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    Heaven & earth – Ki Tavo

    The law of the first-fruit ritual begins with the words, “When you come into the land which the Lord your God gives you as an inheritance” (Deut. 26:1).

    This apparently mundane sentence hints at one of the principles of the Jewish belief system. There is a Jewish hope of life after death, but the more important “land of the living” (Psalm 116:9) is here on earth – “the land which the Lord your God gives you as an inheritance”. Life on earth is where one must strive and win victories for God.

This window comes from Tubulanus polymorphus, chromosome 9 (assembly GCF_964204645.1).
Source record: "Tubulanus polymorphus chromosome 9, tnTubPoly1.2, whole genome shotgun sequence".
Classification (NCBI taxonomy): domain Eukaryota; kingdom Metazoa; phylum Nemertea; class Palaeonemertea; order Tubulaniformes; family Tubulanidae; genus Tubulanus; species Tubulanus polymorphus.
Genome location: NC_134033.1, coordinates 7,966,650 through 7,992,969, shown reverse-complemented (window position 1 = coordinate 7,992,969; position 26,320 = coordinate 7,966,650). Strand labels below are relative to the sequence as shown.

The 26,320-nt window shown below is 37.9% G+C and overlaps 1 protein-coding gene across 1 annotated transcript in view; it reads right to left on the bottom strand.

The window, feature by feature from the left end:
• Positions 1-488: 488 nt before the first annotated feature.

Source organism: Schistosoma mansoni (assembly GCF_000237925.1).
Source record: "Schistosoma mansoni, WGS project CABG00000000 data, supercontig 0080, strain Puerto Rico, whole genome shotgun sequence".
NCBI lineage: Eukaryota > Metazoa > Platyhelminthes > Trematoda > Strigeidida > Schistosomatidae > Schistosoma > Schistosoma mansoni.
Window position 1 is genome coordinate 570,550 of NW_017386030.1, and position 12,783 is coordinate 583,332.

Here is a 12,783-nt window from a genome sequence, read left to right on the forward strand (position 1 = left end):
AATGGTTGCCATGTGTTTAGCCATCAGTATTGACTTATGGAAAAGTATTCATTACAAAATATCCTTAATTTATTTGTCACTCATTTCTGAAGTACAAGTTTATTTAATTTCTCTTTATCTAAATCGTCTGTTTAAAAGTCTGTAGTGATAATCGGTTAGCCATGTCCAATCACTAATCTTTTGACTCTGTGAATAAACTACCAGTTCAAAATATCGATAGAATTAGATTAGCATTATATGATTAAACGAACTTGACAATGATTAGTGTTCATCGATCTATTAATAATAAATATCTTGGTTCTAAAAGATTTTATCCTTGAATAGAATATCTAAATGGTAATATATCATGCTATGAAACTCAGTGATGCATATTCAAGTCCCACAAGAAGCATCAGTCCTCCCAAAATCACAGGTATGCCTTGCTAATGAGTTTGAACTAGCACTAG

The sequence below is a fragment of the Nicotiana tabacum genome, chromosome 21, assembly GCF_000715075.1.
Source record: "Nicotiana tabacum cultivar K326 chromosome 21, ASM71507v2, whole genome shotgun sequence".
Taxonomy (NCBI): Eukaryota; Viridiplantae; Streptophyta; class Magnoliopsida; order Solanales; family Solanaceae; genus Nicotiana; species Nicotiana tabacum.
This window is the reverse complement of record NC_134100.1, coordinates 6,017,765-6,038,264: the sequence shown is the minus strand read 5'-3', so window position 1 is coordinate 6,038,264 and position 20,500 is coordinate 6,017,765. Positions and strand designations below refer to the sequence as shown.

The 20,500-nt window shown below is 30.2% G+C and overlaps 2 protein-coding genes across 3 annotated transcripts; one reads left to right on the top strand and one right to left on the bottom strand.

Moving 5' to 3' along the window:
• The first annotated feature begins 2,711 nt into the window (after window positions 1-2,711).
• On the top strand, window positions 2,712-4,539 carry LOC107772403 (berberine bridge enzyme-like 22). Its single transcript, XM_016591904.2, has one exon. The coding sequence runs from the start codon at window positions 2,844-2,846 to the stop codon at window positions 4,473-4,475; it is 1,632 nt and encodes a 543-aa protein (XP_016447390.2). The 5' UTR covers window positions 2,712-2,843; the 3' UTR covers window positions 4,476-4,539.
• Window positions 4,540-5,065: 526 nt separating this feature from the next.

In the 19th century when there was so much infant mortality people got comfort out of a little ditty, “One two three four five six seven – all good children go to heaven”.

    In Judaism the death of a child is also a tragedy of immense proportions, but our emphasis is not on heaven without earth. If a child dies, God forbid, we don’t so much console ourselves with thoughts of heaven but weep for the opportunities on earth which that child will, alas, never experience.

    Our emphasis is on the earth; it is here that human beings can do mitzvot and weave garlands to the glory of God.

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